Atlanta. A baseball game. The Braves were playing the Pittsburgh Pirates. It was muggy. Truist Park smelled like armpits, onion rings, and little-kid sweat. Which is exactly how you want a ballpark to smell. All that was missing was the cigar smoke.

One of the great disappointments of my life is when they banned smoking in ballparks. To this day, whenever I smell a cigar, I think of Fulton County Stadium in the summer. My uncle was present when Hank Aaron hit his 715th home run. Hank hit the home run on my uncle’s fourth cigar. He had a six-day hangover thereafter.

My uncle, not Hank.

So anyway, there I was. Sitting in the cheap seats. Namely, because I come from cheap people. We did not believe in extravagance when I was a boy. My mother was so cheap her pancakes only had one side.

It was a crummy game. The Braves were getting their hindparts handed to them on a paper plate.

Losing is not an unfamiliar feeling for I am a longtime Braves fan. I remember the lean years. My uncle used to say that the Braves and Michael Jackson had a lot in common; they both wore one glove and didn’t use it.

So anyway, it was the ninth inning. The Braves were down five or six runs. It was hopeless. There wasn’t much that could be done to stop the bleeding. Some people were already leaving the stadium.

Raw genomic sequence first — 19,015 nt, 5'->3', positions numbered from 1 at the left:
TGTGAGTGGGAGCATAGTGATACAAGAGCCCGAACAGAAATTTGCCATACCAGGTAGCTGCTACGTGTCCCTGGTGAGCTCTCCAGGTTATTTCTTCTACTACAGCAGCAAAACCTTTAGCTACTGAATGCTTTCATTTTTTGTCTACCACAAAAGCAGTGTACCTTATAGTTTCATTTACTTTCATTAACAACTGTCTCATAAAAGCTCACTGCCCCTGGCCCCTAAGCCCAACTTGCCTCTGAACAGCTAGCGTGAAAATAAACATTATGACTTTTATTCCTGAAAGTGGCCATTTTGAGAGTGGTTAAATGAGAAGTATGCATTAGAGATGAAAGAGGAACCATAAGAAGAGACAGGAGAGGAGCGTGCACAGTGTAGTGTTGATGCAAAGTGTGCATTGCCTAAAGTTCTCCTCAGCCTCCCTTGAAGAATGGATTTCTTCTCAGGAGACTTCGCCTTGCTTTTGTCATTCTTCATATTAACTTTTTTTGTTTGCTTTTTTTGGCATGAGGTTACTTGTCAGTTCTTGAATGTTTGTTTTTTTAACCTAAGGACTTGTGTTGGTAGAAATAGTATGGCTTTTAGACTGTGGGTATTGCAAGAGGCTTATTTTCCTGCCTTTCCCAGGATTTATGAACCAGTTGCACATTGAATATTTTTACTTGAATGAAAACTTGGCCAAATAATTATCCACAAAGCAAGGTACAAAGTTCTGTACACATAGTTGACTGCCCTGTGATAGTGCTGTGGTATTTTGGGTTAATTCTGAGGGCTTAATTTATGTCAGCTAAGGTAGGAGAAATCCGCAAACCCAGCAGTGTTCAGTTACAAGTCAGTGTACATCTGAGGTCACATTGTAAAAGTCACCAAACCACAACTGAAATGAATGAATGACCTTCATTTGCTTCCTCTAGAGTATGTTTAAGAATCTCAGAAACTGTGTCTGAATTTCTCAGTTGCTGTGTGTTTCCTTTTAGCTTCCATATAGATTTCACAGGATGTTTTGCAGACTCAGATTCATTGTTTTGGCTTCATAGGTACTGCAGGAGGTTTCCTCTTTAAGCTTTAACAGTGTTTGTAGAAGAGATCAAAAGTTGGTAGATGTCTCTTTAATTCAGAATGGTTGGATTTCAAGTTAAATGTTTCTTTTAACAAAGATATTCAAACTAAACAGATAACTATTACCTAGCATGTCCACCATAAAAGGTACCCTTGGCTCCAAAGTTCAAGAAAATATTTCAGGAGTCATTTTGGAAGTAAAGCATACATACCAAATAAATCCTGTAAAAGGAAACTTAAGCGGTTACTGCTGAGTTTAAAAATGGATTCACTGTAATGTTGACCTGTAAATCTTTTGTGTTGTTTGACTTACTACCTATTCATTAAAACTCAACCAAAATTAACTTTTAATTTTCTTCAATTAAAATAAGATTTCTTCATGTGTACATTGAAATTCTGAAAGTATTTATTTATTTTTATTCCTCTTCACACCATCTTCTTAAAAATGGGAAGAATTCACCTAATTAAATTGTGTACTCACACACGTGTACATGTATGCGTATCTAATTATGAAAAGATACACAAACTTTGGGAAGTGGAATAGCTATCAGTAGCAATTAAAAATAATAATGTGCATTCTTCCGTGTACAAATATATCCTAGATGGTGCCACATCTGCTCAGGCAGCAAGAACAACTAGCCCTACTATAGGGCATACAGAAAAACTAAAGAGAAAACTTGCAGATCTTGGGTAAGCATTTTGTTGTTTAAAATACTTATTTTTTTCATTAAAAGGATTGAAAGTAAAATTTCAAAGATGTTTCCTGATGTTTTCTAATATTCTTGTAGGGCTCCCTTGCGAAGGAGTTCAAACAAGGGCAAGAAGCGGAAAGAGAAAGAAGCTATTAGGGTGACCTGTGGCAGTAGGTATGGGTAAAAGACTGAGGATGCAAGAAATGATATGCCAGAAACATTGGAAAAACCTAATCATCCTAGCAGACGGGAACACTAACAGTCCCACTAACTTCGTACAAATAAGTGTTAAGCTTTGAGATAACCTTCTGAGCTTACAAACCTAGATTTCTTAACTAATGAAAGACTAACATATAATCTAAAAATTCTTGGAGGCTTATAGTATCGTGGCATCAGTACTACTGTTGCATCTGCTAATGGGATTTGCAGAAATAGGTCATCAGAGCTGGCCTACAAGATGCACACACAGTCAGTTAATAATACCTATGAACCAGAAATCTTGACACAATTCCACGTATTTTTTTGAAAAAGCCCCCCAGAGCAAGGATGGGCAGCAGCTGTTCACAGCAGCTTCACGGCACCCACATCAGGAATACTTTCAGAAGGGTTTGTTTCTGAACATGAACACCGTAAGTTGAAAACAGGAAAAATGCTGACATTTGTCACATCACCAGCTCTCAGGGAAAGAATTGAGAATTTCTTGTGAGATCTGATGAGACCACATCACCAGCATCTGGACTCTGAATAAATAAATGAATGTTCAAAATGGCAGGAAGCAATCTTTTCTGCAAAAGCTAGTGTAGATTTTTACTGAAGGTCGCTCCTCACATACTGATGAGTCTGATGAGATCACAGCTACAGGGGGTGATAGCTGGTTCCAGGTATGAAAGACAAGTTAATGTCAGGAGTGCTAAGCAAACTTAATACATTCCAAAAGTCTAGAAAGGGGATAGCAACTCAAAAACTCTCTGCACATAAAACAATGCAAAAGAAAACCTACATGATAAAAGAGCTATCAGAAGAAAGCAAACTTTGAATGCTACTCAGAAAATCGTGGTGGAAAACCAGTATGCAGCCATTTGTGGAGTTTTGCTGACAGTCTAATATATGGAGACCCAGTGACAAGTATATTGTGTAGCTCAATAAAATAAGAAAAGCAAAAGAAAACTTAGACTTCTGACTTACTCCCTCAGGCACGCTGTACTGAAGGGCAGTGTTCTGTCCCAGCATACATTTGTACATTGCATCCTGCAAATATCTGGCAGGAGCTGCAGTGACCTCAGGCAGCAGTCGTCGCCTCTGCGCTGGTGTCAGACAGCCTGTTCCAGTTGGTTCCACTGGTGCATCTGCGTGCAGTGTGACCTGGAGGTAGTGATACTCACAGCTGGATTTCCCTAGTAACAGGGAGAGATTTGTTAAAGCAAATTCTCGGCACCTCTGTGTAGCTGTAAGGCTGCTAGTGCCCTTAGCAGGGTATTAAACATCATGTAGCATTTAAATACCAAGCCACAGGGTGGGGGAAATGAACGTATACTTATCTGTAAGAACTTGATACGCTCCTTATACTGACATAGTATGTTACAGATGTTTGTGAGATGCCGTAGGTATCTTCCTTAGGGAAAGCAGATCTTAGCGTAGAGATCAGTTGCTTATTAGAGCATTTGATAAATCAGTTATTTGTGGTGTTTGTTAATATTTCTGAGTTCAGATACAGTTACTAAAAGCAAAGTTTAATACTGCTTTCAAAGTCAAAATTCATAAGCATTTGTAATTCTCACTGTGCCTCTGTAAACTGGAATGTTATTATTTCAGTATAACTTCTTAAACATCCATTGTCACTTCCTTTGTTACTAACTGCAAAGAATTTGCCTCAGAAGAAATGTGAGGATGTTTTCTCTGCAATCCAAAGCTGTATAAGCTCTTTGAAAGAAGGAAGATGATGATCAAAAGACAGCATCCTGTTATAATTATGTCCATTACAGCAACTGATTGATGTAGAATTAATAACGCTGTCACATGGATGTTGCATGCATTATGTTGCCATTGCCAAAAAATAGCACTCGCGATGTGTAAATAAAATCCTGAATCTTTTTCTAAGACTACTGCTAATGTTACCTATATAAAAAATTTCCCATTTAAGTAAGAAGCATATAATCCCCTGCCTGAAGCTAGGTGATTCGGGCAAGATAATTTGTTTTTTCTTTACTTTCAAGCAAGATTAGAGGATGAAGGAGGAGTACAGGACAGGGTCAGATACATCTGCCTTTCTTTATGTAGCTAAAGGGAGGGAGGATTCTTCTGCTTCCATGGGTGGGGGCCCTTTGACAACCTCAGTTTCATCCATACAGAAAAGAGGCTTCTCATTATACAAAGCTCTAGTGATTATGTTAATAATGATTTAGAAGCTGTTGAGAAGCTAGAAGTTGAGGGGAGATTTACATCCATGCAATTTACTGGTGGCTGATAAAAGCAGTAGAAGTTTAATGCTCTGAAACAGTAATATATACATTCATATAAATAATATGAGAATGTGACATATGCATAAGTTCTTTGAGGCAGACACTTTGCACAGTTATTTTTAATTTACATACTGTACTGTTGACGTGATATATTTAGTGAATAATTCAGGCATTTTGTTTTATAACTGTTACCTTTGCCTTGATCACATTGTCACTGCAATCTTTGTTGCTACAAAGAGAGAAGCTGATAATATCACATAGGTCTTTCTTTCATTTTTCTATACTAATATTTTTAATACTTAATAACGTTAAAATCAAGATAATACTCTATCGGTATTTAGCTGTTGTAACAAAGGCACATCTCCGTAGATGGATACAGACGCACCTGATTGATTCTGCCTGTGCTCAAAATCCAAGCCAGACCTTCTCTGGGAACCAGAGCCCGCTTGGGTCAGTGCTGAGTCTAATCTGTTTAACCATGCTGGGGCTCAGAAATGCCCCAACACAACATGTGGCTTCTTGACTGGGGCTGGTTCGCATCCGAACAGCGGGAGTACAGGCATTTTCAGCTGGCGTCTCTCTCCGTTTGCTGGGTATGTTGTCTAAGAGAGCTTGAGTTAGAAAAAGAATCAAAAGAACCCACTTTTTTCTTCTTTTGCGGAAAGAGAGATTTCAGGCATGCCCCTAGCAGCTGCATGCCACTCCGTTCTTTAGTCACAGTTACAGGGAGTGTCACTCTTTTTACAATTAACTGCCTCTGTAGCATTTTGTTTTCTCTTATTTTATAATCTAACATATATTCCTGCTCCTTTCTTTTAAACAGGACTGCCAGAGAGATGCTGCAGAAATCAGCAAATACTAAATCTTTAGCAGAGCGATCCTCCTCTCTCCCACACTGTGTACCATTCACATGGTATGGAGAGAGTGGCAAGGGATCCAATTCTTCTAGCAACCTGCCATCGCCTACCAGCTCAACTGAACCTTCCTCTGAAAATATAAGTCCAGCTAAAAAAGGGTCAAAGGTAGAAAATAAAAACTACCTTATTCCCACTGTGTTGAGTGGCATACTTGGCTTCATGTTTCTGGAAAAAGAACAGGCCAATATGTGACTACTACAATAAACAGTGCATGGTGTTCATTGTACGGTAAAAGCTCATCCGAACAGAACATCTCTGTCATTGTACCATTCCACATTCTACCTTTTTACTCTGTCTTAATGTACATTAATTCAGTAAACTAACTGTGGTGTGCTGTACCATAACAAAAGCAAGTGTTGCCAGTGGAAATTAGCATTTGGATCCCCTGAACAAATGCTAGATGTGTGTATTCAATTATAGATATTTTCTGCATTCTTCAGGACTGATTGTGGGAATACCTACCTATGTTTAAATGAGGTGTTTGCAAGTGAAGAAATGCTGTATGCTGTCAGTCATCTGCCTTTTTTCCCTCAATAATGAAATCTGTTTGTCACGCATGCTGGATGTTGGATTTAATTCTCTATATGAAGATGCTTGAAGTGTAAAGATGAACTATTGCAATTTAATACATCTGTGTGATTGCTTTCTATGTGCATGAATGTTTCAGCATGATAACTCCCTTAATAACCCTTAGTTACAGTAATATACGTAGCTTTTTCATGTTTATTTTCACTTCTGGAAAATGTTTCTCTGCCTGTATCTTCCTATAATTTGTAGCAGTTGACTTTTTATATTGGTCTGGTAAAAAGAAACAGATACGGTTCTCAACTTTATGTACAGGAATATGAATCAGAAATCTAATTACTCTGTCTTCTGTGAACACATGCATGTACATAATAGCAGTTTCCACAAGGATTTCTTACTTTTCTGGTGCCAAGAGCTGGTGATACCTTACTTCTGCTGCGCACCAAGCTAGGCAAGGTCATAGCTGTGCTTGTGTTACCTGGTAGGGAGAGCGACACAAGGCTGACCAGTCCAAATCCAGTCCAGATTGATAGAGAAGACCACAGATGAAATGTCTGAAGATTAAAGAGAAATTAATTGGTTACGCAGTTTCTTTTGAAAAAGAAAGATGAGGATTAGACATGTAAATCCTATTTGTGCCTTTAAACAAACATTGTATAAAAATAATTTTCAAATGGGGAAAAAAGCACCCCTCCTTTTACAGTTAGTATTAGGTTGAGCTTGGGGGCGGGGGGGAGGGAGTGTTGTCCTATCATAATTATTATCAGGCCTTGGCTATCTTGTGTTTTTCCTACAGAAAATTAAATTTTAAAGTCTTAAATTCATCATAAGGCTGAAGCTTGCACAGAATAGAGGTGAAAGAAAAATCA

Our team was looking tired. You could see our guys in the dugout, spitting, slumped in their seats, nodding at whatever the manager said. There was no hope for us.


Then something happened. A little boy stood up in the nosebleeds. One section over from me. He was maybe 7. He was small, wearing an oversized ballcap. Messy red hair poking out from beneath it. His glove was the size of a municipal monument.

The boy screamed at the top of his voice:


At first, nobody was paying attention to the kid. He was one voice out of 42,000. But his shrill excitement cut through the idle chatter of Cobb County. He screamed his rally cry over and again.


Within minutes, the boy’s entire section was chanting along in unison. Moments thereafter, other sections were joining in, too. Then, a few more sections. Then, a couple more.

Soon, the entire lower half of Truist Park was chanting in perfect unison. Clapping in perfect unison, too. Which any Baptist will tell you, is a minor miracle.

The boy’s call spread like the Bangkok flu. You could hear the chant rake its way across the stadium, rising to the upper decks, the balconies, the Chop House, everywhere.

I watched 40-some thousand humans shout in unison with a small child, loud enough to make your fillings come loose.


The batter came to the plate. Matt Olson. Long and lean. He used his bat to tap the dirt from his cleats. He squared off in the box.

The roar of the stadium had risen to an impossible peak.


The batter took one look at the crowd. He looked almost moved.

And the pitttcccchhhhhhh.

The batter drew back. He connected. The ball sailed into the Great Beyond. Home run.

The crowd went wild. The kid removed his hat and threw it at the sky. His family dog piled him. Fans from nearby sections stopped to shake the kid’s hand.

And this little boy will never get over it.

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